Swarming the building, they demanded freedom of speech and organisation for cleaners, something a newspaper should value. The cleaners presented a front page for the next day to a De Telegraaf spokesperson which said they should support the cleaners. The boss of the cleaning company was summoned to the office, as a delegation of cleaners was appointed to do the negotiation. Two hours later, Abdelilah had a new contract. The news of the victory spread amongst the strikers while they were already busy occupying another lobby. Hundreds of cleaners had just proven how precarity can be overcome. A valuable lesson for everyone, not least for the employer.

In the end it took the cleaners six months of actions and nine weeks of strike to win a new national labour contract, the longest strike in the Netherlands since 1933. They won a 3.5 percent wage increase, job education, Dutch lessons and benefits for union members. But above all, they fought for recognition and respect. “What do we want? Respect! When do we want it? Now” was and is their chant. Everybody in the Netherlands now acknowledges the cleaners; they gained massive public support and positive media coverage. They showed the Netherlands that when nobody takes responsibility people become numbers on a budget, creating dynamics that constantly put pressure on their already low working conditions; that is the cost of outsourcing.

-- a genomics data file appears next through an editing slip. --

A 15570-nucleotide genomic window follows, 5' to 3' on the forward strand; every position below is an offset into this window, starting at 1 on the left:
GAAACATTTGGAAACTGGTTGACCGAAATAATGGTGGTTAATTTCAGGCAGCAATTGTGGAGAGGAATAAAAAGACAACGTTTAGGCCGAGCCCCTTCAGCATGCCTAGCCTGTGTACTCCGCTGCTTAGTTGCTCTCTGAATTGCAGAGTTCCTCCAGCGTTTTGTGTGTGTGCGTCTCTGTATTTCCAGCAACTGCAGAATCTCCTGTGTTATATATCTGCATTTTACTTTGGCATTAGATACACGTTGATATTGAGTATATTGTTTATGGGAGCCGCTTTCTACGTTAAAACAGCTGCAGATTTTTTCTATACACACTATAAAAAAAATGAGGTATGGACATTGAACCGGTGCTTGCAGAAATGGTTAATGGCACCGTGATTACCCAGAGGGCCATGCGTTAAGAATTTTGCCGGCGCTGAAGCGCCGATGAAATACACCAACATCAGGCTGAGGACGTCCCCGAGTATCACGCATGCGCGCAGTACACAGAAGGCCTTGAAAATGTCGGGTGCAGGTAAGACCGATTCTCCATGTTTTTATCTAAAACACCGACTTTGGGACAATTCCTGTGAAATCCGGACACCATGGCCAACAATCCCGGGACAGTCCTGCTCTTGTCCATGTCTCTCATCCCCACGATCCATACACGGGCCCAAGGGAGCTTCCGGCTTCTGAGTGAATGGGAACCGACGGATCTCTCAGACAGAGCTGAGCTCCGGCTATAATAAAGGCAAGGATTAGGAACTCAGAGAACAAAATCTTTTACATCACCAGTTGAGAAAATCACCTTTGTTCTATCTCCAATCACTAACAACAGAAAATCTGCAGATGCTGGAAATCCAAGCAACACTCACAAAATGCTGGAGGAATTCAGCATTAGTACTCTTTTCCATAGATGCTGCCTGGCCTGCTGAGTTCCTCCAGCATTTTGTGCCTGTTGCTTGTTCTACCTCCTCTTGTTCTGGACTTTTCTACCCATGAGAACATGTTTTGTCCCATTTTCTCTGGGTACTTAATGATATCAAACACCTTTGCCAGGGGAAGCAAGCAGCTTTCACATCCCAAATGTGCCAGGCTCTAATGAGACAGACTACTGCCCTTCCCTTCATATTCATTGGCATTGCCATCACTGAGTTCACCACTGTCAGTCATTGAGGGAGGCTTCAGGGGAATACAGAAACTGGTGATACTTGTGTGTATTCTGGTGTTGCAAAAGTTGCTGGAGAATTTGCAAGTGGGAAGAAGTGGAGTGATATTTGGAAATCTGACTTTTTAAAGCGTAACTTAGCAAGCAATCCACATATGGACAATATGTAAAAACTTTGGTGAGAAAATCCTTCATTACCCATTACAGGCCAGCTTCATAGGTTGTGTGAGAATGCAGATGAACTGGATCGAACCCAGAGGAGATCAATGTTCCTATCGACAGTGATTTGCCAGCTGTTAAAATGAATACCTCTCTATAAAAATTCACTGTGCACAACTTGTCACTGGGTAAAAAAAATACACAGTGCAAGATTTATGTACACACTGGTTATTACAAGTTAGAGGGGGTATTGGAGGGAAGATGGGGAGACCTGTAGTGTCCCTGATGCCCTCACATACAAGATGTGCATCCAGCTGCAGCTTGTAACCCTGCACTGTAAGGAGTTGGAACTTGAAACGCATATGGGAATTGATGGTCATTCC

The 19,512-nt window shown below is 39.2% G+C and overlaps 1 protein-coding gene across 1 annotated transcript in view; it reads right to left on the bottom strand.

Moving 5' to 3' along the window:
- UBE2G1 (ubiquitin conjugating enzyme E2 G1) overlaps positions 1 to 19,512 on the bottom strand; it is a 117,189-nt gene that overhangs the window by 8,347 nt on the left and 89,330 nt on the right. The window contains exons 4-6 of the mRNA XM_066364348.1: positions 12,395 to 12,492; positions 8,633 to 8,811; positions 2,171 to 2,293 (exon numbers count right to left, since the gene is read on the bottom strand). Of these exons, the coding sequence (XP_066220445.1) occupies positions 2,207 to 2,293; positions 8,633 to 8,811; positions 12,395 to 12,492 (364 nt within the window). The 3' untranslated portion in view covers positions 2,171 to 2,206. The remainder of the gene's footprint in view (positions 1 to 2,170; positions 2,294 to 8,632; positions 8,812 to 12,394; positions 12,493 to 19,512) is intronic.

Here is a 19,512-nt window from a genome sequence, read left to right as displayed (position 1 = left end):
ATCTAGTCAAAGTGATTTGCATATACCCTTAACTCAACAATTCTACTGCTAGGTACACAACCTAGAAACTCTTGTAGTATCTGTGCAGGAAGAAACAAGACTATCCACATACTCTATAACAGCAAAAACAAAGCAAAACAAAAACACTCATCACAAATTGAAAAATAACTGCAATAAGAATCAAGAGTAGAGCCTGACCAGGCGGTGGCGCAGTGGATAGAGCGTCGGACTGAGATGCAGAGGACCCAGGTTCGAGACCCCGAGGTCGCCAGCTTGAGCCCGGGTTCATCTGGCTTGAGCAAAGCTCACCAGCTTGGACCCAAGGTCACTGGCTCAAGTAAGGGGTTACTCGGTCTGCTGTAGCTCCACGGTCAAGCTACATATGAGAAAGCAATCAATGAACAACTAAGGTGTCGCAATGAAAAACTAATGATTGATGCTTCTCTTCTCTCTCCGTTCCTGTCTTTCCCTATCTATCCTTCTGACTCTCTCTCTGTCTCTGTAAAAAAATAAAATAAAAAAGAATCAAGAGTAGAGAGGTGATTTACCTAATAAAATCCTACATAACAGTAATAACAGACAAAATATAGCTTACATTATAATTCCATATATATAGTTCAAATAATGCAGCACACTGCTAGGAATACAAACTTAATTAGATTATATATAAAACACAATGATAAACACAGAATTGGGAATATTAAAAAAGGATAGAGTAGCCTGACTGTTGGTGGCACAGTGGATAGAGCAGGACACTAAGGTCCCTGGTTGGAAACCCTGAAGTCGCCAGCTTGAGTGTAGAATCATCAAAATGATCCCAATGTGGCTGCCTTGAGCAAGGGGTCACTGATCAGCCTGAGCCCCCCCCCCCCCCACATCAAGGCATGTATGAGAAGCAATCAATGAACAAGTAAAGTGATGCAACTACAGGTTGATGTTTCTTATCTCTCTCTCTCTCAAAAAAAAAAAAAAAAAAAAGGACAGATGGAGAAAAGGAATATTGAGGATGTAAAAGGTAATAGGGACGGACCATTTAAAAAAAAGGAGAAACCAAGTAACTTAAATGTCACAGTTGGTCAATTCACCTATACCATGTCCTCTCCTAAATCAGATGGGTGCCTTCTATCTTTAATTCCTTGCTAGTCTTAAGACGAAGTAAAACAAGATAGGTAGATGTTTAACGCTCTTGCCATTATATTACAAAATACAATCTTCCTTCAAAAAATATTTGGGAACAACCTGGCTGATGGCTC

In their strike many different backgrounds and ethnicities came together and held each other close. They occupied Utrecht Central Station for six days and nights, singing, dancing, demonstrating, eating and sleeping there. Taking the roof of one of the cleaning companies’ headquarters, linking arms during a sit in at the airport defying security and police forces, presenting the drawings of their children to the queen. They overcame the employers’ tactics of despair; their willingness to fight seemed endless.

For now the cleaners have won a strike for a total workforce of the 150,000 cleaners with only 1,500 active strikers, which shows how much more can be gained with further struggle and unionization. What’s most important however, is the influence of the strike on other sectors. Straight after the victory of the cleaners the garbage collectors of Utrecht and Amsterdam went on an indefinite strike, which ended after one and a half weeks in a pay rise of 1.5 percent for 200,000 municipality workers, breaking the wage freeze of the government. It proves that you only stand a chance if you fight, an important lesson for the coming struggle over the massive cuts.

Willem Dekker is an organizer for the Dutch cleaners’ union.